Like with any game, the art in Spareware has went through its phases. The current art lead Tommi Helin is here to shed some light into the making of art in Spareware.
The style for Spareware is kinda cartoony and colorful while having it's dystopic nature. We went to look for inspiration from sci-fi comics and cover art of the 80's. They had nice clean colors that popped right out of the pages even if the topic was serious. Comics like Judge Dredd were a huge influence on us.
The serious and sometimes dark worlds covered in bright colors is reflected in the narrative of Spareware too. In the minority report style, the people of the city are made to believe that things are quite good even if in reality it's the opposite. No one remembers the destroyed nature outside when the city is so bright and colorful.
The colors are also a good way to guide the player and change the mood. Because this game was developed with the mindset of making it for get togethers or other kinds of parties where people hang out and maybe want to play some fun stuff together, we couldn't make the visuals too dark or gloomy to ruin the mood we were aiming for. Also with proper usage of colors, it's easier to separate environment, NPCs, UI elements and players from each other. There's so many enemies and so much going on that they turn into indistinguishable mush.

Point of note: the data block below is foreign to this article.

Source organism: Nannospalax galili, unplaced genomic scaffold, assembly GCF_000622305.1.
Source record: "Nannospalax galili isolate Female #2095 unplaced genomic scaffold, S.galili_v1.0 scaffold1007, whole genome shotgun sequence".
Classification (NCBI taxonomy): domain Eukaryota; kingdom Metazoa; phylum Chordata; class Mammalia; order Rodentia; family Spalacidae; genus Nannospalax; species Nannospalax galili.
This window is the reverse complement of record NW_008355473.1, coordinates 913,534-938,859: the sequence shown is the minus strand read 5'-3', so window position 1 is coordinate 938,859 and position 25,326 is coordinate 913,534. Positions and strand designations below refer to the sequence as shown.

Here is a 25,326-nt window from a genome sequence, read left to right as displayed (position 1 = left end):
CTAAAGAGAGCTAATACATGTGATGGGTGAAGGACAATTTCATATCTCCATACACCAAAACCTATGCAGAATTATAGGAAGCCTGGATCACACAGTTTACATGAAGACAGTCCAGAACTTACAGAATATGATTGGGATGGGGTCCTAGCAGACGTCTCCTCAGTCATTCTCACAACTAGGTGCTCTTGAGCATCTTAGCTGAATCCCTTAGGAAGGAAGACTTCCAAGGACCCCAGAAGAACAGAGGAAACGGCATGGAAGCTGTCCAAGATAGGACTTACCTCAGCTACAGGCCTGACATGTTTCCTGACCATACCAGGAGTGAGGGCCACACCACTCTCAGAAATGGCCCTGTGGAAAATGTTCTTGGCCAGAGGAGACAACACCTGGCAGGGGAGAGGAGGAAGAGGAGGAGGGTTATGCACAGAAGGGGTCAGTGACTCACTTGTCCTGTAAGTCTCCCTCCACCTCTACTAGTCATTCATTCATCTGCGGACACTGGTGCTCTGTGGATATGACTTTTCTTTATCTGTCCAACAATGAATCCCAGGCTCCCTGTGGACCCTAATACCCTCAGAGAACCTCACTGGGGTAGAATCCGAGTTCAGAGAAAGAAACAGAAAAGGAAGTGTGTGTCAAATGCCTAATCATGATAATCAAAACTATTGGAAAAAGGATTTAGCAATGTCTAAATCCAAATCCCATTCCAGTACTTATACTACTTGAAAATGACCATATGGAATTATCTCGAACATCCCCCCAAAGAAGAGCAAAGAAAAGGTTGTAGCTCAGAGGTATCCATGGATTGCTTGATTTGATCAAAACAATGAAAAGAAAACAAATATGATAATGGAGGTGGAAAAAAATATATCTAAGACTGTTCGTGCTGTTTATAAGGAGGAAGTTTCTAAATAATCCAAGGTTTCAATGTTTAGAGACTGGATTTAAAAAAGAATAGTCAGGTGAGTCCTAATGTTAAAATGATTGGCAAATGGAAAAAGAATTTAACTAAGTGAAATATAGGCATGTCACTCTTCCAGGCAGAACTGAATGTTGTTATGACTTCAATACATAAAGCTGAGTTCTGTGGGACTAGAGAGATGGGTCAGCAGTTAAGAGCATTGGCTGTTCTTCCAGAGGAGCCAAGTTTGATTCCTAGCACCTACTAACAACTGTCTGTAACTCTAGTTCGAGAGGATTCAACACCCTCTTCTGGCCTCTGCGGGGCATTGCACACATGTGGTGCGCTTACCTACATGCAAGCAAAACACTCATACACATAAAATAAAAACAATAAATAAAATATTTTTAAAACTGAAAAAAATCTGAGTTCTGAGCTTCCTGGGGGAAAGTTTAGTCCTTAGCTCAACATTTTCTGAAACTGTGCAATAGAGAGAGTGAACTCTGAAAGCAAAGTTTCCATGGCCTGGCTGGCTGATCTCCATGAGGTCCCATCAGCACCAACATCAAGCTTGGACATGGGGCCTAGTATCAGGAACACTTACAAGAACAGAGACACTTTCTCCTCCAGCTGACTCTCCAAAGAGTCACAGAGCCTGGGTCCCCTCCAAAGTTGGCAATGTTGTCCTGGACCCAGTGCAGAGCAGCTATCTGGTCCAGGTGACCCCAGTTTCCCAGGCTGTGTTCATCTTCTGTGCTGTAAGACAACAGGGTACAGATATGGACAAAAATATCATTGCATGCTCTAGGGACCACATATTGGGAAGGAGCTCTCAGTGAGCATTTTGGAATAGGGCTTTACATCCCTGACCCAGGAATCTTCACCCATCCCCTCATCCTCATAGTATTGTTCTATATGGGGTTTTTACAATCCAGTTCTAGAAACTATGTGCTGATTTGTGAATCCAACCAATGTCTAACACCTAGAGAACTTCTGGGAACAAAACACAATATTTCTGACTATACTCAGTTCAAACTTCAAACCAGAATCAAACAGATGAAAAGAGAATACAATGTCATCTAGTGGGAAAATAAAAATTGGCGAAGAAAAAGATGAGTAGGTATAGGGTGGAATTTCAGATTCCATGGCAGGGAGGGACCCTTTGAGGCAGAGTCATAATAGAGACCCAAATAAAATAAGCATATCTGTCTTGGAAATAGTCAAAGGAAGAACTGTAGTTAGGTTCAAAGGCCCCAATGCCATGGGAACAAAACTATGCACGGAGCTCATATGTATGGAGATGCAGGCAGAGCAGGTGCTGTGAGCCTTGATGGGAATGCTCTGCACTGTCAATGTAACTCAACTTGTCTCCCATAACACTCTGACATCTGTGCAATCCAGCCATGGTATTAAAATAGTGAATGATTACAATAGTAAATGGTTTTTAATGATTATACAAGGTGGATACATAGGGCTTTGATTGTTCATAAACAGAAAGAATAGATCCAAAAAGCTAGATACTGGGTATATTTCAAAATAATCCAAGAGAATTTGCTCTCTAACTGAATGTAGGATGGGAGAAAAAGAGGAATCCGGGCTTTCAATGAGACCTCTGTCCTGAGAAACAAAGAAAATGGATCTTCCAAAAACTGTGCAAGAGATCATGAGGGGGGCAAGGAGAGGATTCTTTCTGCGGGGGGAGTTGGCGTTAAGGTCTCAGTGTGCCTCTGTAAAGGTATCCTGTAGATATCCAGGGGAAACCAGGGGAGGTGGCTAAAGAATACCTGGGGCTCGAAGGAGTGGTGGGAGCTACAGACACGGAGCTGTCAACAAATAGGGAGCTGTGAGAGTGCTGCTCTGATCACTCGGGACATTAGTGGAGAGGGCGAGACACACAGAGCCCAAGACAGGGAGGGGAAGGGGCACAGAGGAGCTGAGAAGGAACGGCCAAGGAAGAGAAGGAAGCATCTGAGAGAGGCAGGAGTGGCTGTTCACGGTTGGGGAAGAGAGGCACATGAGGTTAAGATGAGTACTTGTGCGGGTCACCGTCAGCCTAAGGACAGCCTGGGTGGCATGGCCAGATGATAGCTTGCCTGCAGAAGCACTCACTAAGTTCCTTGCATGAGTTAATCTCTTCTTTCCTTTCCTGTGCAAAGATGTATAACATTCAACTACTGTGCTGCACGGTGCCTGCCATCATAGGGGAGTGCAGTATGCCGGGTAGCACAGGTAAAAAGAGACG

Also we picked orange as the 'theme color' for Spareware. We tried to use it as much as possible, most notably in the menus. But orange was also important with highlighting elements in the environment, mostly those you could collide or interact with. Then other elements, like the props which are generated on the roofs are actually desaturated drawing as little attention as possible.
In the new London patch, the highlighting color or theme color will be red. That's of course not the only change in the new patch. We're actually doing a whole another iteration with the graphics of Spareware. The first version was what we like to call Kouvola-simulator (maybe a good international equivalent would be Detroit Simulator). It was dark, grey, gloomy and overall colorless and depressing. The next version was filled with really shiny glowing colors. The robots were coated in a shiny paint which made them really bright spots of color. When we tried to add things like health and ammo bars, everything just blended together. We had to tone it down, scrape off some of the paint revealing the metal and add more pastel type of colors. That is the current version.
The main focus of the new iteration is to just add more variation to the environments. We want to get rid of the repetitiveness problem, which was most complained about and which we very well knew at the time of the initial release.
I really like the characters in the game. They look cool! It was great that we found the style for the robots early on. After the first prototypes we nailed it. I'm also starting to be happy with the color scheme. We just have to add the much needed variation to it and the environment too, so we're getting there.
The new patch will hit around May and one of the things included is new visuals with new props and elements in the levels and new biomes.